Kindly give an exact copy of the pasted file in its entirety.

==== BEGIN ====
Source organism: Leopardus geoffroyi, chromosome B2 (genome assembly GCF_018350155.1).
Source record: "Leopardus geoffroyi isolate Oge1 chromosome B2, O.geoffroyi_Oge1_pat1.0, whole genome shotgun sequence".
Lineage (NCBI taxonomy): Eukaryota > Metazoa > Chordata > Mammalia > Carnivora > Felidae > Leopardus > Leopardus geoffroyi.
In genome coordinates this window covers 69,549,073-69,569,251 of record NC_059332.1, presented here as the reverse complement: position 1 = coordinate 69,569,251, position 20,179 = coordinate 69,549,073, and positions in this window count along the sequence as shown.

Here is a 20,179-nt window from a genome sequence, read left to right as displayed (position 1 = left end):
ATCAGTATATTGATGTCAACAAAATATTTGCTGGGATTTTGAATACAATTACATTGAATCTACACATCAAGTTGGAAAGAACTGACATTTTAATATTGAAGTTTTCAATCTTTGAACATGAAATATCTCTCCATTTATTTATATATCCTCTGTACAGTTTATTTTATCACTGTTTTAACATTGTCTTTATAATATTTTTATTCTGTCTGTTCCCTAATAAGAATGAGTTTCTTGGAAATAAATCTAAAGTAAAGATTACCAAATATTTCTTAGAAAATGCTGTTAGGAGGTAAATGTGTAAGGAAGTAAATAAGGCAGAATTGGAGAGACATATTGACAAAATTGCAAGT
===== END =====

Source organism: Leopardus geoffroyi, chromosome B2 (genome assembly GCF_018350155.1).
Source record: "Leopardus geoffroyi isolate Oge1 chromosome B2, O.geoffroyi_Oge1_pat1.0, whole genome shotgun sequence".
Lineage (NCBI taxonomy): Eukaryota > Metazoa > Chordata > Mammalia > Carnivora > Felidae > Leopardus > Leopardus geoffroyi.
In genome coordinates this window covers 69,549,073-69,569,251 of record NC_059332.1, presented here as the reverse complement: position 1 = coordinate 69,569,251, position 20,179 = coordinate 69,549,073, and positions in this window count along the sequence as shown.

Here is a 20,179-nt window from a genome sequence, read left to right as displayed (position 1 = left end):
ATCAGTATATTGATGTCAACAAAATATTTGCTGGGATTTTGAATACAATTACATTGAATCTACACATCAAGTTGGAAAGAACTGACATTTTAATATTGAAGTTTTCAATCTTTGAACATGAAATATCTCTCCATTTATTTATATATCCTCTGTACAGTTTATTTTATCACTGTTTTAACATTGTCTTTATAATATTTTTATTCTGTCTGTTCCCTAATAAGAATGAGTTTCTTGGAAATAAATCTAAAGTAAAGATTACCAAATATTTCTTAGAAAATGCTGTTAGGAGGTAAATGTGTAAGGAAGTAAATAAGGCAGAATTGGAGAGACATATTGACAAAATTGCAAGT